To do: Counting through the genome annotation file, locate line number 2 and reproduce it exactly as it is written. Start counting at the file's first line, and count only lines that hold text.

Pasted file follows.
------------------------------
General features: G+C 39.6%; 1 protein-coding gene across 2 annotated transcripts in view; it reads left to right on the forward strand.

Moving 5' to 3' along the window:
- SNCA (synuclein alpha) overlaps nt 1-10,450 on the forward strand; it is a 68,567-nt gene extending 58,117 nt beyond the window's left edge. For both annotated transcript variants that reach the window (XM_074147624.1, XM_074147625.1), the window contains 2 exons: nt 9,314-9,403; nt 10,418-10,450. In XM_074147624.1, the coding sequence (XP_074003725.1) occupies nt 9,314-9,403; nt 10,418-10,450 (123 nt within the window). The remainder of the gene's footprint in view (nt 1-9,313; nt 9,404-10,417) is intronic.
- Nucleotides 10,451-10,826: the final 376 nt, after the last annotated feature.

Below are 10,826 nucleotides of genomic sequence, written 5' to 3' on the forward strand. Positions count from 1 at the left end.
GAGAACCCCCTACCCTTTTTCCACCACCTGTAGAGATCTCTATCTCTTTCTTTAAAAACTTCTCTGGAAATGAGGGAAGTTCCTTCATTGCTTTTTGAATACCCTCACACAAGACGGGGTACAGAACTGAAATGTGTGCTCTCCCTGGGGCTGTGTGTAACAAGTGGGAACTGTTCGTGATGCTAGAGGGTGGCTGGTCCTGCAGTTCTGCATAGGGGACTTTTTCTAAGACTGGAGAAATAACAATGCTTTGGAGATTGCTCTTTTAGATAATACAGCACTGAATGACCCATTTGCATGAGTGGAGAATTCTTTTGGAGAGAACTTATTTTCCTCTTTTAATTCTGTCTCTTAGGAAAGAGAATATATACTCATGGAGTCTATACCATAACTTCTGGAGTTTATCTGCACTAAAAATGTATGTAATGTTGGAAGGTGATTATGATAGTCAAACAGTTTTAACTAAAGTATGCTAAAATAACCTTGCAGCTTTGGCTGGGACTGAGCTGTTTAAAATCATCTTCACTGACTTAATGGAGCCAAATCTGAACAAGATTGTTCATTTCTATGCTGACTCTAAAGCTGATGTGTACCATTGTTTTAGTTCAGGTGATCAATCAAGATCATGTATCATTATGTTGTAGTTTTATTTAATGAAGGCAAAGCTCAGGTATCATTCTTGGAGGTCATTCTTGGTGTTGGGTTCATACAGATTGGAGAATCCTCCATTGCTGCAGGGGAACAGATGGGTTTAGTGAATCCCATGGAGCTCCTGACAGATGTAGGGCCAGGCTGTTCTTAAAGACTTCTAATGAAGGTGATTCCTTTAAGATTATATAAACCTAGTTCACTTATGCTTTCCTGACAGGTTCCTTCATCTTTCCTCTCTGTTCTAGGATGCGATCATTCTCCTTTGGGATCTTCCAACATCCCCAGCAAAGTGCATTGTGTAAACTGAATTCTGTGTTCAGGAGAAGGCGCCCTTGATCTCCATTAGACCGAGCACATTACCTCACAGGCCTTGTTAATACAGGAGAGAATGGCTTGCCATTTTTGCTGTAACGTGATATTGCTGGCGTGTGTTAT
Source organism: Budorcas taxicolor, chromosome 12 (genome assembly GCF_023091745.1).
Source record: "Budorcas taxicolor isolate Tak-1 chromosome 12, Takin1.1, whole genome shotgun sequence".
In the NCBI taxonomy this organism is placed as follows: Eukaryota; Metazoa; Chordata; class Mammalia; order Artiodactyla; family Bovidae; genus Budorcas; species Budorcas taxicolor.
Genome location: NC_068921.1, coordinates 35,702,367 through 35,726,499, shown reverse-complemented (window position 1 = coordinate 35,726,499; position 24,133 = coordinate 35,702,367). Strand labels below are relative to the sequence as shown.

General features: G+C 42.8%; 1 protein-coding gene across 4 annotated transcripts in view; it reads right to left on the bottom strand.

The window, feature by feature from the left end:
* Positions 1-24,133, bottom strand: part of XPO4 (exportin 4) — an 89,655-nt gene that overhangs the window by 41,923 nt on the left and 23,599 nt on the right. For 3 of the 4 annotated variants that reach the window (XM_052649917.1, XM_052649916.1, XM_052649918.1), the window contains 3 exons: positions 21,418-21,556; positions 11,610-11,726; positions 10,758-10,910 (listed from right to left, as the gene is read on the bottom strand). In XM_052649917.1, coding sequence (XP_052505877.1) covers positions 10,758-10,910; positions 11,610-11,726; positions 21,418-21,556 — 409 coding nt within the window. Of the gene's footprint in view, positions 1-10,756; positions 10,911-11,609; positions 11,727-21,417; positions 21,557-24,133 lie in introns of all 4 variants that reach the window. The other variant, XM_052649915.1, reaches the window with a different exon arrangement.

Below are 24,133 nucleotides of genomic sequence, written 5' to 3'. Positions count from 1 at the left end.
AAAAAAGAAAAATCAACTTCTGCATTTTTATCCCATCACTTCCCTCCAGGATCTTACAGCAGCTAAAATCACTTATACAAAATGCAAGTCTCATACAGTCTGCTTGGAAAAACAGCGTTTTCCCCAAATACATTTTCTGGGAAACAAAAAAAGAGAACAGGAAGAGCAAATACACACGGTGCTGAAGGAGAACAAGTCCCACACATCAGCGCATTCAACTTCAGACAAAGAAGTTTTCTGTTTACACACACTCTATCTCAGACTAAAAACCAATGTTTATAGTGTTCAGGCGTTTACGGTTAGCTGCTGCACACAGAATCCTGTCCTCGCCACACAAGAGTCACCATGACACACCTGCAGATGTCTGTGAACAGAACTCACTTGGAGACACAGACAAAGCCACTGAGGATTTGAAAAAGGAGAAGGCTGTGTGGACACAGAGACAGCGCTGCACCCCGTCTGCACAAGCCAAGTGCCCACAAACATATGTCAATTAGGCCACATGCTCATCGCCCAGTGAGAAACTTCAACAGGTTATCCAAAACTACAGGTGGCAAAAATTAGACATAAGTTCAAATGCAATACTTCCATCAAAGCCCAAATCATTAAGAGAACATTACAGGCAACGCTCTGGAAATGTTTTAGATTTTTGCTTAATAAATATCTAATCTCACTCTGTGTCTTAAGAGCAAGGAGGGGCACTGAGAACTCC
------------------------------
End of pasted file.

Moving 5' to 3' along the window: